The Southern Baptist Convention (sbc), meeting in Atlanta in June, chose its one-hundred-fiftieth anniversary to apologize for "condoning" racism and later on approved a sweeping reorganization of the nation's largest Protestant denomination.
The ink had barely dried on the convention's antiracism resolution when it came under criticism from some black leaders. Yet many others, including evangelist Billy Graham, who spoke at the convention, hailed the historic effort.
The sbc resolution in part states: "We apologize to all African Americans for condoning and/or perpetuating individual and systemic racism in our lifetime, and we genuinely repent of racism of which we have been guilty, whether consciously or unconsciously." The sbc, which has 15 million members and 39,900 congregations nationwide, was formed in 1845 after a split in Baptist ranks over whether slaveholders could serve as missionaries.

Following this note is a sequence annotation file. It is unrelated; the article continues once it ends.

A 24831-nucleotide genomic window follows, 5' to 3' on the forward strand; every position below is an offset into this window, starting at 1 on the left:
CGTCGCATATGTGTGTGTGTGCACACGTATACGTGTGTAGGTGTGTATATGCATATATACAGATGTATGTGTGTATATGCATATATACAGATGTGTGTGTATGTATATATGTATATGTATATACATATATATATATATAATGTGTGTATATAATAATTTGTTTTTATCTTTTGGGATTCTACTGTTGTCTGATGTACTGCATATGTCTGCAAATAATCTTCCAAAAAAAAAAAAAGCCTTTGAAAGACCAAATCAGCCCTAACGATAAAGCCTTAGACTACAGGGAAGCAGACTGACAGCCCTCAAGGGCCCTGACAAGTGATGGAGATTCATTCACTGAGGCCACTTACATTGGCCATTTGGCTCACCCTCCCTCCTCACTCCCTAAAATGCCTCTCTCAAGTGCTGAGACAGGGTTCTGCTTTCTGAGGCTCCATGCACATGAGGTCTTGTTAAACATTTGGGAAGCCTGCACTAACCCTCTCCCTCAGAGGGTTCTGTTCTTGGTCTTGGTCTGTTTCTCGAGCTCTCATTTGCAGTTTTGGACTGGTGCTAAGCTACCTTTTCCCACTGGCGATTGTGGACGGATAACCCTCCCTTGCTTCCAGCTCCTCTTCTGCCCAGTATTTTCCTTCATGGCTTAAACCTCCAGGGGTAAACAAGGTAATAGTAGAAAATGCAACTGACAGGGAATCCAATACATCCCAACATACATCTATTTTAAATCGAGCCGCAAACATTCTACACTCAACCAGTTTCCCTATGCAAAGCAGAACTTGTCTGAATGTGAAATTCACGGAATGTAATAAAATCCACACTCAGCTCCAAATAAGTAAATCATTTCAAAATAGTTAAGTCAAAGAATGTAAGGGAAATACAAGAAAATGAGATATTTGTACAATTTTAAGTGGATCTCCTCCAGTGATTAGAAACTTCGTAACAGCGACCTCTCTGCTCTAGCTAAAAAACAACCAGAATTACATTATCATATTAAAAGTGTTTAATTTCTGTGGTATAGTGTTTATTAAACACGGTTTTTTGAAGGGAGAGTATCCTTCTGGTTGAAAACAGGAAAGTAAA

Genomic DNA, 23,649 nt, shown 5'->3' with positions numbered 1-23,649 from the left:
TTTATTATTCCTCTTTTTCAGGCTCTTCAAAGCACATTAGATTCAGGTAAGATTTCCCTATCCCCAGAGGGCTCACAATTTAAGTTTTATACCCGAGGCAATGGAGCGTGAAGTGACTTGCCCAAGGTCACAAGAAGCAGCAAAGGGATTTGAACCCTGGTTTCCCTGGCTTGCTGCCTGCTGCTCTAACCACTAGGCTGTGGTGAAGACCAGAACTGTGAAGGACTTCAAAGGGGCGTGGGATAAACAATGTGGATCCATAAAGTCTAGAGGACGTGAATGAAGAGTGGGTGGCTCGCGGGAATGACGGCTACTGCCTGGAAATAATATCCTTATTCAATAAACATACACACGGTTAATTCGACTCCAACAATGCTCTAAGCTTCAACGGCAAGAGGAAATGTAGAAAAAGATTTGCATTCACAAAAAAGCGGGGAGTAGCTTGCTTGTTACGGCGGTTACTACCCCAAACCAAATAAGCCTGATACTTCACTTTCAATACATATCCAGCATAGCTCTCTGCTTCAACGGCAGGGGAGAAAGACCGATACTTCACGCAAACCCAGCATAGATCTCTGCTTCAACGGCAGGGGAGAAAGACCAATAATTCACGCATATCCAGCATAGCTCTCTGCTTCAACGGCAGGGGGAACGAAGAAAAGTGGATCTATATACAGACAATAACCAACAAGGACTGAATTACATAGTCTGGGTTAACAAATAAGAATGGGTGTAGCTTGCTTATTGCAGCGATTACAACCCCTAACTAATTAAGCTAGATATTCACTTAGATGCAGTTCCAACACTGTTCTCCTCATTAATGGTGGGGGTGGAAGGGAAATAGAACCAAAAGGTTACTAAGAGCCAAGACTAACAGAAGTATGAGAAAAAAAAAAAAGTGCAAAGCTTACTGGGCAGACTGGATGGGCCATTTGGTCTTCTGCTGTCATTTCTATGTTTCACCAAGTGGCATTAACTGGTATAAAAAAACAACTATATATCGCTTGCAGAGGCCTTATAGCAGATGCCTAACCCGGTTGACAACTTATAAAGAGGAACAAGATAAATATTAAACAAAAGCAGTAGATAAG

"On behalf of my black brothers and sisters, we accept your apology," Gary Frost, sbc second vice president and a black pastor, said at the Georgia Dome convention. "We pray that the genuineness of your repentance will be reflected in your attitudes and in your actions." In 1989, the sbc had approved a resolution against racism. But the 1995 resolution was the first ever to address blacks specifically in a way linked with the slavery issue.
sbc president James B. Henry said passage of the measure was "one of our finest moments in Southern Baptist life." Henry said he views the apology as "a huge statement to the African American community of who we are and what we're about."
Graham, recovering from his collapse from intestinal bleeding at his Toronto crusade earlier in the month, told Southern Baptists, "Only when we individually and ...1